However, these allegations of abuse were not subjected to critical scrutiny in a court of law and many of the alleged offenders are now deceased.
Individuals who had a sexual interest in young people rose to positions of power and influence and controlled any fledgling accountability process, the report says.
This prevented known offenders from being removed from scouting.
Ian Elliott slams a historical scouting culture of self-interest and clique-forming for the purposes of gaining dominance in the organisation. Roles were awarded to those who were part of an inner circle, which gave rise to poor governance.
Individuals secured positions in scouting because of whom they undertook to support and thereby, those with a sexual interest in children became board members or national officers.
One senior scout admitted to his urges to have sex with children but was permitted to remain in his role.
Several national officers were reported for multiple allegations of sexual abuse but avoided accountability because they were protected by others in their group and the power of the position they held.
Elliott believes that sex offenders shared information with each other and facilitated abuse for each other.
He describes this as horrific and deeply disturbing and says that committed volunteers deeply regret not doing more to challenge this state of affairs which failed children.
Others minimised or trivialised the abuse because they “lacked the moral courage to intervene”, Ian Elliott writes.
Even with strong evidence of abusive behaviour, these individuals were not put out of scouting. Ian Elliott writes that a ‘mates’ culture of protection against those outside of the clique continues in scouting today.
However, he accepts that Scouting Ireland is now moving away from ‘popularity contests’ to competence-based appointments.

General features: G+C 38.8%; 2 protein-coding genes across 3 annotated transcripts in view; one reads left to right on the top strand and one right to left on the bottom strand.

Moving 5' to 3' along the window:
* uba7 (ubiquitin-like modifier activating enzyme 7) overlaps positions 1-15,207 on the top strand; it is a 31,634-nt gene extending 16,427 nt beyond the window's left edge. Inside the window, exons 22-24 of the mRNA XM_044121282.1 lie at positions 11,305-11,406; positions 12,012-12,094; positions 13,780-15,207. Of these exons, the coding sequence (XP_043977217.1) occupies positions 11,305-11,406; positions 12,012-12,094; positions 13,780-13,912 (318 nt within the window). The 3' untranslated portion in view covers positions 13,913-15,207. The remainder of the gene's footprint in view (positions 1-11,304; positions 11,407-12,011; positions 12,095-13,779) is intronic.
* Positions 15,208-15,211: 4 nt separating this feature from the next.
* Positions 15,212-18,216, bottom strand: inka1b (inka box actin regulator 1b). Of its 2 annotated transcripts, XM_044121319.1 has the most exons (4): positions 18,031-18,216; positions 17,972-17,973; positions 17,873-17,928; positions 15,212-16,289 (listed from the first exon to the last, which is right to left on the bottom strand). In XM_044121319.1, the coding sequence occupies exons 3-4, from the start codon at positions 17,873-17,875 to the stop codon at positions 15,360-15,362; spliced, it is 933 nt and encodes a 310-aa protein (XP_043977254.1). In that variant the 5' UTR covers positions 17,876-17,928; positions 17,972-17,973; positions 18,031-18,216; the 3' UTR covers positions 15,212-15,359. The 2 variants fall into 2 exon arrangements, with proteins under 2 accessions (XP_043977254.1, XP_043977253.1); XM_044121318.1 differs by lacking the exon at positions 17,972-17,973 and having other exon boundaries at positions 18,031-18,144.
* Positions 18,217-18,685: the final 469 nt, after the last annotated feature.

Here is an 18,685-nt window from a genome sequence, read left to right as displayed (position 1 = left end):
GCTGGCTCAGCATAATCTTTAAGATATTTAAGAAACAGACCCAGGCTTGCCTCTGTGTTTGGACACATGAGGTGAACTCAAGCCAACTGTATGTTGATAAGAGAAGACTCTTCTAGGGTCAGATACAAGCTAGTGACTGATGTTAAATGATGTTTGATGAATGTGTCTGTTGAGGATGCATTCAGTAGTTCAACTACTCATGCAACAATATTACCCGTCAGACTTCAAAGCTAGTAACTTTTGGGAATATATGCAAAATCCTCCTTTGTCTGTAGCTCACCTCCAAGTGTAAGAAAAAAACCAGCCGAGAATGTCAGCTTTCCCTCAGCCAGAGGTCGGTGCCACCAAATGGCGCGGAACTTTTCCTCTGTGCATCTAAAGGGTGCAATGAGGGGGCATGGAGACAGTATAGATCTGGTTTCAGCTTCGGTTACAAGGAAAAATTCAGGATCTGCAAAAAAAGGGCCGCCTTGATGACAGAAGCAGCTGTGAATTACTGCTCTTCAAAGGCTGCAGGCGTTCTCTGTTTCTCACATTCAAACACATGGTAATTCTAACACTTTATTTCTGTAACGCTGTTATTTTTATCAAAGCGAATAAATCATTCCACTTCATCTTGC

The temptation to consign all bad practices to the past must be resisted, he says, and current volunteers who are not suitable must be expelled quickly.
Being a volunteer in scouting is a privilege, not a right, he says.
In his review, Ian Elliott says he found a very different history to what had previously been believed. However, several of the subjects are deceased and could not give any defence or explanation of their actions, he says.
The safety and wellbeing of young people involved in scouting was not always prioritised, particularly during the 1980s and 1990s.
Cronyism thrived and remained a significant problem in scouting until recently, Ian Elliott says. This contributed greatly to the failure to properly address abuses.
Bad behaviour was not pulled up and known offenders were not removed from scouting.
“Individuals, who were suspected or known to be sex offenders, gained positions of power,” the report says.
“Abuse did happen and was not responded to in a way that protected the young person, or sought to hold the offender to account."
Elliott’s report describes a cover-up and a failure to report, with haphazard or non-existent record-keeping. He criticises the practice of storing records inappropriately in garages, sheds and attics.
Some important documents were not returned to scouting authorities, after volunteers left, retired or died.
Several volunteers were asked to resign but no case files are available. Ian Elliott says it is reasonable to speculate that these people were involved in the abuse of children.